Knitting Blog

The Easy Technique to Add Custom Designs to Your Knits

How to Knit the Duplicate Stitch

Learn how to knit the duplicate stitch — also known as Swiss darning — to add designs to your stockinette stitch.

A few weeks ago, I shared a project that used duplicate stitch to add a design to sock heels. If you think figuring out how to knit a duplicate stitch looks difficult, think again.

When you’re making a duplicate stitch, there’s no knitting involved; it’s actually more like sewing. If you can wield a yarn needle, then you can make a duplicate stitch. Duplicate stitch (also sometimes called Swiss darning) involves simply duplicating or stitching on top of the stockinette stitch that has already been knit. You’re just duplicating those little V’s.

Follow this step-by-step tutorial for Swiss darning to add any design to stockinette stitch, from hearts to stars and even monograms.

What you’ll need:

  • Stockinette stitch knitted piece
  • Scrap of yarn that’s the same weight as the knitted piece
  • Yarn needle
  • Scissors
  • Water-soluble fabric pen (optional)

Do you see how stockinette stitch is made up of lots of little V shapes? Those V shapes are going to be your guide for stitching the duplicate stitch.

Step 1:

If you’d like, use a water-soluble fabric pen to mark the stitches that you want to duplicate. Remember that each V is one duplicate stitch.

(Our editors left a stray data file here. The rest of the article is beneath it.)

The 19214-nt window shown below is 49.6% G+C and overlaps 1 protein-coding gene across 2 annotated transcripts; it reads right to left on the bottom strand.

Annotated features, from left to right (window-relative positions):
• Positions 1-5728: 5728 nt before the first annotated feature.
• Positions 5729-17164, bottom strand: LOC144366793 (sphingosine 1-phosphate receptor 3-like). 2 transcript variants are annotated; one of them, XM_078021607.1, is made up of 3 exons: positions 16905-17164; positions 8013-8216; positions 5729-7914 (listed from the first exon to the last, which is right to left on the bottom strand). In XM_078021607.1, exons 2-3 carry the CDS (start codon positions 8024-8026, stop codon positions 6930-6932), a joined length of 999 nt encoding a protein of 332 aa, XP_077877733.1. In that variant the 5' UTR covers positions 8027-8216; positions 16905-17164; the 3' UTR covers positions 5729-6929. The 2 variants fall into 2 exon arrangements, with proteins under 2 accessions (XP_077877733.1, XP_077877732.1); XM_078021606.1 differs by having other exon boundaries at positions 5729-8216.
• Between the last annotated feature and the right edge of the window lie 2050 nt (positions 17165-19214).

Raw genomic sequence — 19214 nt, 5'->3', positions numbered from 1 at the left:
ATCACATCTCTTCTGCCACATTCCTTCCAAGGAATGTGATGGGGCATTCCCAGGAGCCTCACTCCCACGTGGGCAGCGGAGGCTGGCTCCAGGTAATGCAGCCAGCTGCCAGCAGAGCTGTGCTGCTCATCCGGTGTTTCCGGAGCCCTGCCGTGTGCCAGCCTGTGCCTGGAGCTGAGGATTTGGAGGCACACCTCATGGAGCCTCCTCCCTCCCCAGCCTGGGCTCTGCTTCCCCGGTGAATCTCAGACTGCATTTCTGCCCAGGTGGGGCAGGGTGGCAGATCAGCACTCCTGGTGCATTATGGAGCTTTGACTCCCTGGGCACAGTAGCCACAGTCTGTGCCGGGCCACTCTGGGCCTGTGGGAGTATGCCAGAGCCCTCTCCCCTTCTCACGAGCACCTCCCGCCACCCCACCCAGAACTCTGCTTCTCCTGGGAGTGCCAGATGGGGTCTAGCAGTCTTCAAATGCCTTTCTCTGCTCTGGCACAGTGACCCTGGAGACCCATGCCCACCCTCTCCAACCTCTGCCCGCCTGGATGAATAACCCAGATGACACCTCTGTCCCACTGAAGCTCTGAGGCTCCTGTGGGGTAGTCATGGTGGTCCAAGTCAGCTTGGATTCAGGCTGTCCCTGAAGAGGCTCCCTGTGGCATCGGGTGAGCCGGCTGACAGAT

You can also design or follow a chart, as I did with my heart sock heels.

If you don’t have a fabric pen or want to skip this step, you can also just improvise as you stitch.

Using a fabric pen to plan duplicate stitch

Step 2:

Thread the tapestry needle with a length of scrap yarn.

Tip: It’s best to use yarn that’s a similar weight to the knitted piece so that the yarn covers the stitch. For example, if your knitted piece is knit with bulky weight yarn and you use a fingering weight yarn for the duplicate stitch, that fingering weight yarn is not going to cover up the entire stitch. In fact, your duplicate stitch design may be practically invisible!

Step 3:

Bring the tapestry needle up through the bottom V of the first stitch you want to duplicate.

Inserting the tapestry needle at the bottom of the V for duplicate stitch

Make sure you leave a tail that’s about 1–2 inches on the back of the work to weave in later.

Tail on the back of duplicate stitch

Step 4:

Flip the work back over so the right side is facing you. Insert the yarn needle across the V of the stitch above the stitch you are duplicating.

Inserting the needle above the duplicate stitch

Step 5:

Pull that needle through. You’ll notice that the right side of the duplicate stitch is now complete.

First half of a duplicate stitch

Step 6:

Let’s complete that left side now. Insert the needle into the bottom of the V where you began the duplicate stitch. It can go into the exact same spot where the stitch originated.

Duplicate stitch final step

Pull it through, and you’ve just duplicated your first stitch!

One completed duplicate stitch

Step 7:

To make the next duplicate stitch, bring the tapestry needle up at the bottom of the V of the next stitch you plan to duplicate. I find it easier to stitch back and forth across the piece, but you can also stitch up and down if that makes more sense to you.

Starting the second duplicate stitch

Step 8:

Repeat these steps to create as many duplicate stitches as you’d like.

Two completed duplicate stitches

Step 10:

Once you’re finished, cut the yarn, leaving a 1–2-inch tail on the wrong side of the work. Use the yarn needle to weave in those two loose ends on the wrong side of the work.

What kind of design would you like to make with duplicate stitch?

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